Caught between a rock and a hard place
Rising prices, a falling rupee and sliding investment are denting the economy, which until recently was an engine for global growth. This, in turn, is reducing the pace of expansion across sectors. Gaurav Choudhury writes.Updated: Sep 04, 2013 02:38 IST
The latest data show that India’s economic growth slumped to a four-year low of 4.4% during April-June 2013. HT looks at the interplay of forces behind the slowdown:
What does the latest data tell us about the Indian economy?
The latest data released by the Central Statistics Office (CSO) of the Ministry of Statistics and Programme Implementation show that India’s economic growth has slumped to a four-year low of 4.4% in April-June 2013, proving fears of a widespread slowdown as factories are producing less, exports not growing fast enough, companies are offering fewer jobs and prices continue to remain high. The estimates of India’s gross domestic product (GDP)—or the value of all goods and services in the country — comes at a time when the government is caught in a pincer attack of rising prices, falling rupee and sliding growth denting the economy, which until recently was an engine for global growth. The alarmingly slow growth is the worst since the January-March 2009. The crippling deceleration will also mount pressure on finance minister P Chidambaram to announce growing revival measures.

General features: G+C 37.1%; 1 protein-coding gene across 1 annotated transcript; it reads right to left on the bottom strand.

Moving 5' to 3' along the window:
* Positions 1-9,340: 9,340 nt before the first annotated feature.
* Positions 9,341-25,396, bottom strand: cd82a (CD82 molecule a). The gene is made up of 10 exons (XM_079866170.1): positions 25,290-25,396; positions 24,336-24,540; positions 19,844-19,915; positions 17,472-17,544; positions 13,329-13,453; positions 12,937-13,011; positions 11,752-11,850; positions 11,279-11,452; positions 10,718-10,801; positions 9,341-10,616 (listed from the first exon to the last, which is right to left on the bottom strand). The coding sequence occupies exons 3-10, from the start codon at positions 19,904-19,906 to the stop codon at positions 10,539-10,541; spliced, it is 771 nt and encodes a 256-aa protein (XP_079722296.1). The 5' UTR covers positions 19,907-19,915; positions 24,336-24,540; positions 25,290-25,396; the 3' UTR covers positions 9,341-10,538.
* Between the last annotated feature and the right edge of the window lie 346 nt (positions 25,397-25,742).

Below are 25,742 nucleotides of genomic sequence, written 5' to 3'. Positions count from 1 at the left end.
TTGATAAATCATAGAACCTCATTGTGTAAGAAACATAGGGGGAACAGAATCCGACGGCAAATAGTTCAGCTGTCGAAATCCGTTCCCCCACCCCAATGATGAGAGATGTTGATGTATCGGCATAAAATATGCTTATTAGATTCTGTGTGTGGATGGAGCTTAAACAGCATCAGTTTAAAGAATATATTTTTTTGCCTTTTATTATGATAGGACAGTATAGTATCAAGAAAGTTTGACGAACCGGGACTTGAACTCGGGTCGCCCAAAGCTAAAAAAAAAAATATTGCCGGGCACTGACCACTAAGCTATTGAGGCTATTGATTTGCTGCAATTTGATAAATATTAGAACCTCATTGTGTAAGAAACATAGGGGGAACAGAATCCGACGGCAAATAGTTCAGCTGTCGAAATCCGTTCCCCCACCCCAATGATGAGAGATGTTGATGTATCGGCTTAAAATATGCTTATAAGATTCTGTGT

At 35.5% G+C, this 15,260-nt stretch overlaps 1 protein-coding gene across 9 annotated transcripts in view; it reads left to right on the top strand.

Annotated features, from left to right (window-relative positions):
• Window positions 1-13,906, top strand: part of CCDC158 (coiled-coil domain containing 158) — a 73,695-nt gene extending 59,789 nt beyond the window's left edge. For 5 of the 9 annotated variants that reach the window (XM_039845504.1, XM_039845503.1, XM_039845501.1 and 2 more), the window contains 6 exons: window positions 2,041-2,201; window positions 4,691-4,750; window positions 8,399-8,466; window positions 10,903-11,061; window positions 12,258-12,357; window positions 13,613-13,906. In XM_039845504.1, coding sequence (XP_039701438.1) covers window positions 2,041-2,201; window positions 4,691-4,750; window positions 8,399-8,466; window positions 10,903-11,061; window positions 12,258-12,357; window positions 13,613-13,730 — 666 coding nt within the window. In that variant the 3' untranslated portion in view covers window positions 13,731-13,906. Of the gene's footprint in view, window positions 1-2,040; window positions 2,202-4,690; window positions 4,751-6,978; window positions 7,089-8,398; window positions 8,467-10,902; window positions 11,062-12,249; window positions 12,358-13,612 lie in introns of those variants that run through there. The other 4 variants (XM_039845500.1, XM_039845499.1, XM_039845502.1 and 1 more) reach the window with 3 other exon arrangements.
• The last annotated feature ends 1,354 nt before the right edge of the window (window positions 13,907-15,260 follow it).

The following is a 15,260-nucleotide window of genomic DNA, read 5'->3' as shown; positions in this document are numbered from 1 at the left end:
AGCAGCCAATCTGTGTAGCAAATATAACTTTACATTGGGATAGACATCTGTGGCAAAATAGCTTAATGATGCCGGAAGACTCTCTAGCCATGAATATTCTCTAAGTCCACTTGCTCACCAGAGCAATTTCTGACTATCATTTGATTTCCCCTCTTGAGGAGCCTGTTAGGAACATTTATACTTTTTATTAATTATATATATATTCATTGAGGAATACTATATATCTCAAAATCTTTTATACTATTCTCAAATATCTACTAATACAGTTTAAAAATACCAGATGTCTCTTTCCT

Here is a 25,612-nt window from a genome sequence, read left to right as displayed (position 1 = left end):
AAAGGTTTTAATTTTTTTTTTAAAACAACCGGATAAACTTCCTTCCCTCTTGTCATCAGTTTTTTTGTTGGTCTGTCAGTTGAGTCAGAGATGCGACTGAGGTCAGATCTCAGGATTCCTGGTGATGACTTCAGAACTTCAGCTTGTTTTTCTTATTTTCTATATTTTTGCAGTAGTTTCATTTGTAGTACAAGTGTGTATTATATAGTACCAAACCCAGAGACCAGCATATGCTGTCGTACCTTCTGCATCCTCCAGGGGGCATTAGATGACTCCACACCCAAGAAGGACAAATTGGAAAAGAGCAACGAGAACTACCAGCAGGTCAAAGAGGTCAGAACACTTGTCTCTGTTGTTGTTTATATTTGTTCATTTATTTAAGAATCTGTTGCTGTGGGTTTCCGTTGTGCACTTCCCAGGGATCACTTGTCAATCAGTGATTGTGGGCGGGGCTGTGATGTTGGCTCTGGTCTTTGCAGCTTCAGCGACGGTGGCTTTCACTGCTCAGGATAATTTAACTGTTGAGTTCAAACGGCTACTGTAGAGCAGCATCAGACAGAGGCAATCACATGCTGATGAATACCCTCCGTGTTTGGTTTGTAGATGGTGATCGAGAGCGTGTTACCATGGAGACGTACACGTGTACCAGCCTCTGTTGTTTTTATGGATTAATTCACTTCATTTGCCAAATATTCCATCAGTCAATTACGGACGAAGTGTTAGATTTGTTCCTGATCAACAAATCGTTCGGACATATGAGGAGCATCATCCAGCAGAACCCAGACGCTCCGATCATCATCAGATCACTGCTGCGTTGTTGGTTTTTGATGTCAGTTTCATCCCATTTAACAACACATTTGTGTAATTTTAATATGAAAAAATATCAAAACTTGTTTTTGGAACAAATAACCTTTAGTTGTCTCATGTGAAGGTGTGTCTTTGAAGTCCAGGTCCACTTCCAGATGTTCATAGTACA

What are the primary factors that have pulled down growth?
The slowdown can be blamed largely on a wounded manufacturing sector that declined 1.2% during the three months ended June 2013. This implies the seriousness of the current crisis in the economy that until not too long ago was leading global recovery.
Can normal monsoon rain turn the economy around?
The government believes it can. There is more to the summer rains than the romance of pitter-patter. Besides providing relief from a sticky summer, the monsoon is also the lifeblood of India’s economy. With the economy battling to claw out of a sharp slowdown and the rupee at historic lows suggesting another round of inflation, the mood is not just right for an interest rate cut. India’s agriculture output grew 2.7% during April to June this year, down from 2.9% last year, latest data released last week showed. When rain-dependent farm output is robust, rural income, and therefore, spending on almost everything – television sets to gold, from personal care products to processed food – goes up. This creates demand for manufactured goods, which in turn, helps the general economy. A normal monsoon could, thus, well turn out to be perfect antidote for an economy hit by a crippling industrial slowdown. For instance, rural buyers account for close to 40% of India’s total motorcycle sales. Likewise, about 40% of India’s cement demand comes from rural housing.
What about high borrowing costs? How does it affect the broader economy?